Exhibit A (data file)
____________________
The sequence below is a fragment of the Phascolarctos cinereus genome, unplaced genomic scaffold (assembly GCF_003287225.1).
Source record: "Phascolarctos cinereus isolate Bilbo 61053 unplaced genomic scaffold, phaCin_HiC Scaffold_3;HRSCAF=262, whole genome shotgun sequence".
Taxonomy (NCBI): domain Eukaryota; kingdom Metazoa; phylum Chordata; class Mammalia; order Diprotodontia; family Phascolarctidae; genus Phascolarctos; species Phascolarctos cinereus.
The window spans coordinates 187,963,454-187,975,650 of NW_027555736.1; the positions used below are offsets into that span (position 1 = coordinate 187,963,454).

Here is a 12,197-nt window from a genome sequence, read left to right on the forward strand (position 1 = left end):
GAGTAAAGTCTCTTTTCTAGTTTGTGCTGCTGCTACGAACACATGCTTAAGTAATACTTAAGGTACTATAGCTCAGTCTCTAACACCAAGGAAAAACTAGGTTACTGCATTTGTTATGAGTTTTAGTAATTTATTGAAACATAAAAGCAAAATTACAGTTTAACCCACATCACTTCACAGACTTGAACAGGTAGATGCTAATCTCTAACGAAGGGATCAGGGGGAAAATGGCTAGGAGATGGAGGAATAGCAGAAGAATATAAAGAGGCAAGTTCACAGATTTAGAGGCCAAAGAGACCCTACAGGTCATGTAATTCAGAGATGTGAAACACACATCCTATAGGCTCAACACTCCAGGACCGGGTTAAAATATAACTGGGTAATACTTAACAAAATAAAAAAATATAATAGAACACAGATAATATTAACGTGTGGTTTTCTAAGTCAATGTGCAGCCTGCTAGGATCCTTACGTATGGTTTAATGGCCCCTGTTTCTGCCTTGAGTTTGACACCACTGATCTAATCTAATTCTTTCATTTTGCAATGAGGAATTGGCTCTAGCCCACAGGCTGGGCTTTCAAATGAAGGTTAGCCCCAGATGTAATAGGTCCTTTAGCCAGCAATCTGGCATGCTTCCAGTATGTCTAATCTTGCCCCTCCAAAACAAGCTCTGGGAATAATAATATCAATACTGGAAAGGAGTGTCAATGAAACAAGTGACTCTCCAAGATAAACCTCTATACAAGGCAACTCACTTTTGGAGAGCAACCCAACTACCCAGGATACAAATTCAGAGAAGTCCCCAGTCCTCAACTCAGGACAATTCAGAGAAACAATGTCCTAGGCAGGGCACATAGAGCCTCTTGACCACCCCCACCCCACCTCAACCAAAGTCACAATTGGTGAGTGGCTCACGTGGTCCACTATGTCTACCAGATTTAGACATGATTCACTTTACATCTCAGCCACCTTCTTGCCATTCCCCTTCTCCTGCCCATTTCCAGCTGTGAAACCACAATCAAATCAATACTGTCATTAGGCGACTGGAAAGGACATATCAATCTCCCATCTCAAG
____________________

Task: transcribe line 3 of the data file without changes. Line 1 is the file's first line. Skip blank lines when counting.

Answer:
Taxonomy (NCBI): domain Eukaryota; kingdom Metazoa; phylum Chordata; class Mammalia; order Diprotodontia; family Phascolarctidae; genus Phascolarctos; species Phascolarctos cinereus.